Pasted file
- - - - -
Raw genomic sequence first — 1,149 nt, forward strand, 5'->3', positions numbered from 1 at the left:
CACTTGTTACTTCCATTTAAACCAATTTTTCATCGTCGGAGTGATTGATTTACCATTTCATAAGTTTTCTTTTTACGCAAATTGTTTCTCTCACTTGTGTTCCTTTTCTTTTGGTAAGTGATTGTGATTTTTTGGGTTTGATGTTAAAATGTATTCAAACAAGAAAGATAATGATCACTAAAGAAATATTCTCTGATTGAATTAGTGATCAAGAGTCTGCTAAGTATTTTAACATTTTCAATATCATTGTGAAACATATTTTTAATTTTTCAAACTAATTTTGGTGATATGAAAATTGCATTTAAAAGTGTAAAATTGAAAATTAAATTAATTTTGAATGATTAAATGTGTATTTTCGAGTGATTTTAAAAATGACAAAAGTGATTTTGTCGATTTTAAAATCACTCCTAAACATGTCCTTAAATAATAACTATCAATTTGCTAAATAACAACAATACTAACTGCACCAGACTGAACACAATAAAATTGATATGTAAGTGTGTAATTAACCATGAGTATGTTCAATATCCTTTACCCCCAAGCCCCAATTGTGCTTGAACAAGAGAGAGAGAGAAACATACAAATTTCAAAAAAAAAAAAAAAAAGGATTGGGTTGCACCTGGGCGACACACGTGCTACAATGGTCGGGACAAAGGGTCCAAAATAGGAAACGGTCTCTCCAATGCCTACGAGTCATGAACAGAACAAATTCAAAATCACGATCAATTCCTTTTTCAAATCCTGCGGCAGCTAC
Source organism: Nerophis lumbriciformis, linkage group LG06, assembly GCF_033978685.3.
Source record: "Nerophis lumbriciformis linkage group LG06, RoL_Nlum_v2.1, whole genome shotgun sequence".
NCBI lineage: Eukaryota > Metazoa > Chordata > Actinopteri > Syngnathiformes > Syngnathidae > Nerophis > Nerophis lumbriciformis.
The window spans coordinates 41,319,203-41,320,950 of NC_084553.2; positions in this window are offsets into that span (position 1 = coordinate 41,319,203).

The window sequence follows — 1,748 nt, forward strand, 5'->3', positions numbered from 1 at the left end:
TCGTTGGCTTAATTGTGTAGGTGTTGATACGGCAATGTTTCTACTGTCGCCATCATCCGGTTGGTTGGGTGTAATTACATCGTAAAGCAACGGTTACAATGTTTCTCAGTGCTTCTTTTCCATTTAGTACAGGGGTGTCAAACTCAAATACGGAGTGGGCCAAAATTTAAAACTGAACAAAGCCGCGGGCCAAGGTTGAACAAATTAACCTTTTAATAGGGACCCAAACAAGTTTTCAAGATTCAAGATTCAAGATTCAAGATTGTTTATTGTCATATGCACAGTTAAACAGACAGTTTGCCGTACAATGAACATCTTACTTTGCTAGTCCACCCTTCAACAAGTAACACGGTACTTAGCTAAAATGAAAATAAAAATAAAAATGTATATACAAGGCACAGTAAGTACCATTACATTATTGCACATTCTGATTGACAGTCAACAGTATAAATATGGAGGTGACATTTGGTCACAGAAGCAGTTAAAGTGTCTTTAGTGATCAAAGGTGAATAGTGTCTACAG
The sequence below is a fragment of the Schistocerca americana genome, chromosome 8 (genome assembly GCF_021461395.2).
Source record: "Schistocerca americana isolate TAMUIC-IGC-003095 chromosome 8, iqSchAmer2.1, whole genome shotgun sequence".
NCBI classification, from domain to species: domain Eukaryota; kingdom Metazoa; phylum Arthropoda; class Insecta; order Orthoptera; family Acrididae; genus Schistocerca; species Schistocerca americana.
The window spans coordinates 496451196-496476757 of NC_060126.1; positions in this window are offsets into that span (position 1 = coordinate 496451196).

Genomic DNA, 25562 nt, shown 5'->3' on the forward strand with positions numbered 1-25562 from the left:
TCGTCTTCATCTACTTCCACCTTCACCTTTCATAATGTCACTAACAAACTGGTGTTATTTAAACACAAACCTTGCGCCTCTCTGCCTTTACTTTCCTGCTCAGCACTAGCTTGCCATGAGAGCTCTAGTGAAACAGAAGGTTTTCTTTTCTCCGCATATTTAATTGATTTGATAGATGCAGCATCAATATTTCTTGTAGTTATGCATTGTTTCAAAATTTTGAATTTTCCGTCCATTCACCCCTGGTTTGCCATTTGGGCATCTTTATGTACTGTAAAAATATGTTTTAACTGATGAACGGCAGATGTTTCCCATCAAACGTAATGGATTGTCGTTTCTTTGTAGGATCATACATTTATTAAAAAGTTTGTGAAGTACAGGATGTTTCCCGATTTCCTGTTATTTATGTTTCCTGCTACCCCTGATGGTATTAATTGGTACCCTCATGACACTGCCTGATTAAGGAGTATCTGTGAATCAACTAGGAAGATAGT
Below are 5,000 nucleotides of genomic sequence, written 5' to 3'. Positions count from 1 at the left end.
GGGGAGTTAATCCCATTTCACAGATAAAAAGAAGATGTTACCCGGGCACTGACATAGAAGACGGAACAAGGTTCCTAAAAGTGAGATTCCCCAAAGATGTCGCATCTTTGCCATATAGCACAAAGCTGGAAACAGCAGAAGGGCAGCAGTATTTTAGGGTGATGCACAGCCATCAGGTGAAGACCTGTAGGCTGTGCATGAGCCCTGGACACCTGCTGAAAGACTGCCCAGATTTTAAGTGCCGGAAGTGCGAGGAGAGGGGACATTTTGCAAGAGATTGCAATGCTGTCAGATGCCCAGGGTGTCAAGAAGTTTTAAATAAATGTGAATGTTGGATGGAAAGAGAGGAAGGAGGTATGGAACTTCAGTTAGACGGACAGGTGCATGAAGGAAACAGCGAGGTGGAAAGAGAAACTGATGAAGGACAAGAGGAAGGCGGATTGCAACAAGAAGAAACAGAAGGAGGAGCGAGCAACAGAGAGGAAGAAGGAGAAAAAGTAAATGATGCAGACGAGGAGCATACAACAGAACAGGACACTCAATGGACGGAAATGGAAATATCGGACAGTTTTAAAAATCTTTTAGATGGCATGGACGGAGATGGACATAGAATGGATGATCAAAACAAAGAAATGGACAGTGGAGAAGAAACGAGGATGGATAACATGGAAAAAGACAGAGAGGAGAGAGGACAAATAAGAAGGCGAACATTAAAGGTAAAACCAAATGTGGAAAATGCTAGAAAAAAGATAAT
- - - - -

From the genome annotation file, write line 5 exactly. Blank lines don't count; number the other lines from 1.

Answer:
NCBI lineage: Eukaryota > Metazoa > Chordata > Actinopteri > Syngnathiformes > Syngnathidae > Nerophis > Nerophis lumbriciformis.